JRPG stands for “Japanese Role Playing Game”.
Fans disagree over the exact boundaries of the genre, but a typical definition might sound something like this: a story driven game, with character stats that can be substantially improved, that was made in Japan or is inspired by earlier Japanese examples of the genre.
A wide range of games might be called JRPGs, including action games and grid-based tactical games. The traditional JRPG is one with an adventure-style structure and turn-based battles, in the style of Dragon Quest (sometimes seen as the first JRPG).
Who this article is for
This article is written to help those unfamiliar with the genre get a basic, intuitive understanding quickly. This will help them to explore the genre themselves if they are interested, and start to understand conversions about them.
As such, this is a surface-level view of things, and doesn’t get into the weeds.
Features of a JRPG
If you see a game that looks like some of the following screenshots, there’s a good chance you’re looking at a traditional JRPG.
All screenshots are from Xenosaga Episode I.
1. A party of characters with individual levels, stats and equipment
In these screenshots we can see menu screens, where the stats of characters (such as HP, Strength and Dexterity) can be examined, and an option to access the equipment screen where weapons and armour can be changed.
Note that all characters have a level (Lv) by their names. This character level is increased by fighting battles and gaining experience (EXP). The presence of a character level is a telltale sign of an RPG.
2. A significant focus on dialogue, story and cutscenes
There is a famous quote from the creators of JRPG giant, Final Fantasy:
I don’t think I have what it takes to make a good action game. I think I’m better at telling a story.Hironobu Sakaguchi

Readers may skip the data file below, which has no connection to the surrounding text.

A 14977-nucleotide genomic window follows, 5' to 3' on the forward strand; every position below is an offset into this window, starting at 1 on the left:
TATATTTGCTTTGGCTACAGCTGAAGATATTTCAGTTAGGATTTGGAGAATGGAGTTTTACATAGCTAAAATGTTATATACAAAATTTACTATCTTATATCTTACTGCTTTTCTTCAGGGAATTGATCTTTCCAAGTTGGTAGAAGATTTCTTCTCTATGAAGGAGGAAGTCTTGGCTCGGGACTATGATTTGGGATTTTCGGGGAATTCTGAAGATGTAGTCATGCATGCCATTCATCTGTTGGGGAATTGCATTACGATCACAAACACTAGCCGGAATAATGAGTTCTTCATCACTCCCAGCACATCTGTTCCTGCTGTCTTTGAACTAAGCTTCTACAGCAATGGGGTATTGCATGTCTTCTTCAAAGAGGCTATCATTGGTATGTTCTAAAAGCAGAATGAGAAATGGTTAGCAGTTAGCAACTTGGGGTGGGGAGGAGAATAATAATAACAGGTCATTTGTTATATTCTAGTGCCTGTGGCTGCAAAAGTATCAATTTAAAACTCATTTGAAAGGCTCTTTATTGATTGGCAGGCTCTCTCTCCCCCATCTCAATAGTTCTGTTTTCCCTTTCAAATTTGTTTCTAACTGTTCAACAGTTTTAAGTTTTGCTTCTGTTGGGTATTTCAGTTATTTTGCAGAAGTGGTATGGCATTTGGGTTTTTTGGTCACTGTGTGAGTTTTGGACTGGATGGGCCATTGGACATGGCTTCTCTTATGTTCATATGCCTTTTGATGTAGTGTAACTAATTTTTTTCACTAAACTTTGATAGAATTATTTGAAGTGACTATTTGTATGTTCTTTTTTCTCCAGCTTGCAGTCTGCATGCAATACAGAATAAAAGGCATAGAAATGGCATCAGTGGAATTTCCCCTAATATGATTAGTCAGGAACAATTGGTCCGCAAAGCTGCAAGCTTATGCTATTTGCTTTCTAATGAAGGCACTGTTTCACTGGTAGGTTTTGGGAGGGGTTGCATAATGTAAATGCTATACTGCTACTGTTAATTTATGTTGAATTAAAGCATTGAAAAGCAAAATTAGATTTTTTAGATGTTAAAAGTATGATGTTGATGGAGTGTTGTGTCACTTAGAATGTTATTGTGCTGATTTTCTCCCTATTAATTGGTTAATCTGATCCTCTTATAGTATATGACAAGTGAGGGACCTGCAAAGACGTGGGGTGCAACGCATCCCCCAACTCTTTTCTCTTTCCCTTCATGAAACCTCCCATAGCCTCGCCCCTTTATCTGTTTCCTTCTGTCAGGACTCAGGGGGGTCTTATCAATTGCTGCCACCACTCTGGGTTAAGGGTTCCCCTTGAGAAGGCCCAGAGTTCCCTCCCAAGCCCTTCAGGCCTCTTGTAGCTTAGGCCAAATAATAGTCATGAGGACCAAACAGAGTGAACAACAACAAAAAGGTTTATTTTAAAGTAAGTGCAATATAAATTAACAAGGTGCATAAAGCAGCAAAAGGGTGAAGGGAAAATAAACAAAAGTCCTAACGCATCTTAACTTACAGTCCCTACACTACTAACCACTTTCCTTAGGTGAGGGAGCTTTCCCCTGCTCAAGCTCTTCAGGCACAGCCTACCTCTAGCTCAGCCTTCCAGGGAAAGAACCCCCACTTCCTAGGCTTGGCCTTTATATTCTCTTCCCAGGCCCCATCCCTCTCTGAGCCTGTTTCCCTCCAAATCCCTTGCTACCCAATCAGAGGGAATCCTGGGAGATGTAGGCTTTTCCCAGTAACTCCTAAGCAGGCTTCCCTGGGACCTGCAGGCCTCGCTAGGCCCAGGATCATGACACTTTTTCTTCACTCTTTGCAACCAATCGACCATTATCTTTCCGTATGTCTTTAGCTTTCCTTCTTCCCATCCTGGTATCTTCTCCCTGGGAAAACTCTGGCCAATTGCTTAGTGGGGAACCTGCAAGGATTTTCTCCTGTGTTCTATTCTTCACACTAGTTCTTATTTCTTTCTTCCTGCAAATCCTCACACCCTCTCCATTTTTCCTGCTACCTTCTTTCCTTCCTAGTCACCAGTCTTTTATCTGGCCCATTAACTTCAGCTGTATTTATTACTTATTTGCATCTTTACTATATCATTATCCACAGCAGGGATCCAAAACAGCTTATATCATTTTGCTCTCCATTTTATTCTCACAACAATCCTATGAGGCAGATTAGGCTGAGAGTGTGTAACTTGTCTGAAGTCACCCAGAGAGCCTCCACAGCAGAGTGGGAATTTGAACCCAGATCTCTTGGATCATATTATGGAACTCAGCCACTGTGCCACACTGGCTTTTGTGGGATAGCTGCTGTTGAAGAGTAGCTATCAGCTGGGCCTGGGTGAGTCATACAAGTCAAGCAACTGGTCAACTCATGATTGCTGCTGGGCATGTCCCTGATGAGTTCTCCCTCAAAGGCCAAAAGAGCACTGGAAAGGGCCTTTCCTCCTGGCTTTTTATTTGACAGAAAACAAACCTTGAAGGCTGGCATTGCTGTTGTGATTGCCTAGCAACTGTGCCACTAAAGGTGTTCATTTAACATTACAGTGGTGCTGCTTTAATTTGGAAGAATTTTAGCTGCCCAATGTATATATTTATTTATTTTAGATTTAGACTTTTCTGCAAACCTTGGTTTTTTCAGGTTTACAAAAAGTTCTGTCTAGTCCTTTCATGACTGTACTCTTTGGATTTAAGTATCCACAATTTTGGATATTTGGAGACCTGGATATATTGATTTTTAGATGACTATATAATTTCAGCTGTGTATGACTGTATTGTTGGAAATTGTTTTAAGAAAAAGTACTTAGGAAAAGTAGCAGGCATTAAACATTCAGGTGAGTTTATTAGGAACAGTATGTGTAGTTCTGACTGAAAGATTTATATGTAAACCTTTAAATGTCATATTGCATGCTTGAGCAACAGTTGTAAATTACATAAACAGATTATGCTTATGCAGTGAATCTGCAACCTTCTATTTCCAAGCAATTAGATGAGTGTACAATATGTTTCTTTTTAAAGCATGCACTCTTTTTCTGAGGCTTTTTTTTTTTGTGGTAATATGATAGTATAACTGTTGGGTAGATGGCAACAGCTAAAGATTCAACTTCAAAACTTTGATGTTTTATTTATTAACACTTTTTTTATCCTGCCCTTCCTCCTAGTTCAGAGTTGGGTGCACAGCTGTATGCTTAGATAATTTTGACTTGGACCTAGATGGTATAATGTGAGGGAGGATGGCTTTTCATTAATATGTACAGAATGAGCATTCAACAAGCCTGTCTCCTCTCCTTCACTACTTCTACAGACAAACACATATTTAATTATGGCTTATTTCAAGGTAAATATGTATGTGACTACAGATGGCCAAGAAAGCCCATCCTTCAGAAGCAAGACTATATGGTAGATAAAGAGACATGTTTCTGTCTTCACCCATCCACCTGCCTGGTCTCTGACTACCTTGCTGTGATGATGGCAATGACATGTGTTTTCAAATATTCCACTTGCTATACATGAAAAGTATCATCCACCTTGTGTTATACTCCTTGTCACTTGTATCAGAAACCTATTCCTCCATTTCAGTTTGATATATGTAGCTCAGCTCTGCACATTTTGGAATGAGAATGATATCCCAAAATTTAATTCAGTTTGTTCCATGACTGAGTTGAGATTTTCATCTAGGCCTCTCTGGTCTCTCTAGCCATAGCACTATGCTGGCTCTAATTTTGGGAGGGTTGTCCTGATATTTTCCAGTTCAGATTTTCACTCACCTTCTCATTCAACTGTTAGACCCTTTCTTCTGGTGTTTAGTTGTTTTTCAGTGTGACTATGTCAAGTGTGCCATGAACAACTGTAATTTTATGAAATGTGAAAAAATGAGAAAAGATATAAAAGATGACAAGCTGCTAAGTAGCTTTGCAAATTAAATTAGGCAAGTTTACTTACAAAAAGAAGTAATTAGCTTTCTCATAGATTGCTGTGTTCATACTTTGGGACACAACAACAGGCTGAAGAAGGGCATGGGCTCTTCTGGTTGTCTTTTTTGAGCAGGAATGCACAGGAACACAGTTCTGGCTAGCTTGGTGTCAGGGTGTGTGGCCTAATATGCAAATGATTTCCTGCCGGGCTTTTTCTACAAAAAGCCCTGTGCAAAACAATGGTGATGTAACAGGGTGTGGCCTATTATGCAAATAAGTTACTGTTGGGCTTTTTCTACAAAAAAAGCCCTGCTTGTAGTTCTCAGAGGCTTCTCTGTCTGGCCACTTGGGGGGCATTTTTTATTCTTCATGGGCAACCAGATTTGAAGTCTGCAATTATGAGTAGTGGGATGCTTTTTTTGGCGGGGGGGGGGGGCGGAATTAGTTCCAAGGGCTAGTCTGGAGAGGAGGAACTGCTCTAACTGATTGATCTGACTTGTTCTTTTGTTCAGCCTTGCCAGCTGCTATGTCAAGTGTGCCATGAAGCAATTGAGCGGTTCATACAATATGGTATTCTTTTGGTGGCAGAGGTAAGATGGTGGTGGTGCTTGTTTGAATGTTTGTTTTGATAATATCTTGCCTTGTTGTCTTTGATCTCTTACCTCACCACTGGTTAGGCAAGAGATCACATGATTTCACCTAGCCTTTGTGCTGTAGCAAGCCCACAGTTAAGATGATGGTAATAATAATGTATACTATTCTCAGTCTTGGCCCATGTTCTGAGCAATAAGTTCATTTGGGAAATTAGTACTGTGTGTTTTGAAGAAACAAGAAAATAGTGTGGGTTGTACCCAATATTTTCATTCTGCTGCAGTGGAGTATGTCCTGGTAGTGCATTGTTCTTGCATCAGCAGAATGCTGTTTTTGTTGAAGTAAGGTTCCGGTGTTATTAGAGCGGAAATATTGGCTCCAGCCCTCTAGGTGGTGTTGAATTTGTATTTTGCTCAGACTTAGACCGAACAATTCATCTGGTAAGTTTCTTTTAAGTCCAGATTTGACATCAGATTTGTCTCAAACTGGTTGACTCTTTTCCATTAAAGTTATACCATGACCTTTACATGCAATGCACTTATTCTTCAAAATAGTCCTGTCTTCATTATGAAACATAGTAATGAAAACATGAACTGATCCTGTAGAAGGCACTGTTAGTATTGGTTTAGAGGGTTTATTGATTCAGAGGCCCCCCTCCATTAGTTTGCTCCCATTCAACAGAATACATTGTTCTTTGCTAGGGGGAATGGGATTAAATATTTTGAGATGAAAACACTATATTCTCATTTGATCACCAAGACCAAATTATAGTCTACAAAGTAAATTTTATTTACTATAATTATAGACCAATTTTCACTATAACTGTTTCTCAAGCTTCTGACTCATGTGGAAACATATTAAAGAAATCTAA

That party of characters are not just battle units in a JRPG, but are players in a predefined narrative. To fans, this story will be as important as the mechanics, if not moreso, and there is likely to be a lot of it: a tenth or more of the playtime will be spent reading dialogue or watching cutscenes.
At times, a JRPG might feel like an interactive anime season.
It’s also worth noting that JRPGs are usually quite long experiences. It might take 20 to 100 hours to see the end of the story.
3. Repeatable (grindable) battles that give experience and/or money when you beat the enemies
The level of your characters can determine if you win or lose in a JRPG battle, so JRPGs always give players an unlimited supply of fights to use to level up.
The basic gameplay loop is this: fight monsters, gain experience and money, get stronger, fight stronger monsters and progress in new areas.
Repeating fights for experience points and gold is called grinding. It isn’t always necessary, but it’s an option.
4. World Travel
A JRPG is usually a globe-trotting adventure. Many of them give you access to a literal “world map”, on which you can walk around the game’s planet, though this is less common these days.
Other JRPGs might only give you access to a continent, even just a city, but the adventure will take place across many locations that you can explore at your will. You will find non-combat areas (eg. towns, shops) as well as travel routes and dungeons.
Vehicles may be acquired during the adventure to make access to new areas possible, or simply to make your journey faster. An iconic JRPG mode of transport is an airship.
5. Battle screens
When you fight in a JRPG — either a sudden random encounter, or meeting an enemy in the field — you are likely to find yourself whisked to a separate battle screen. This is because, in battle, you control your party differently to when you are exploring the world
The genre is strongly associated with turn-based, menu-driven combat. Though this isn’t essential, if you see a menu of combat commands that allow a character to “Fight”, use “Magic” or an “Item”, you’re probably looking at a JRPG.
Dragon Quest and Final Fantasy are the two biggest traditional JRPG franchises, and also the two longest running, both having roots going back to the Famicom/NES console.
Here’s Dragon Quest, released in Japan in 1986:
Now I think that is unironically beautiful, but of course the series, and JRPGs as a whole, have progressed a long way since then.
Read Next: The First JRPGs | How RRGs Reached Japan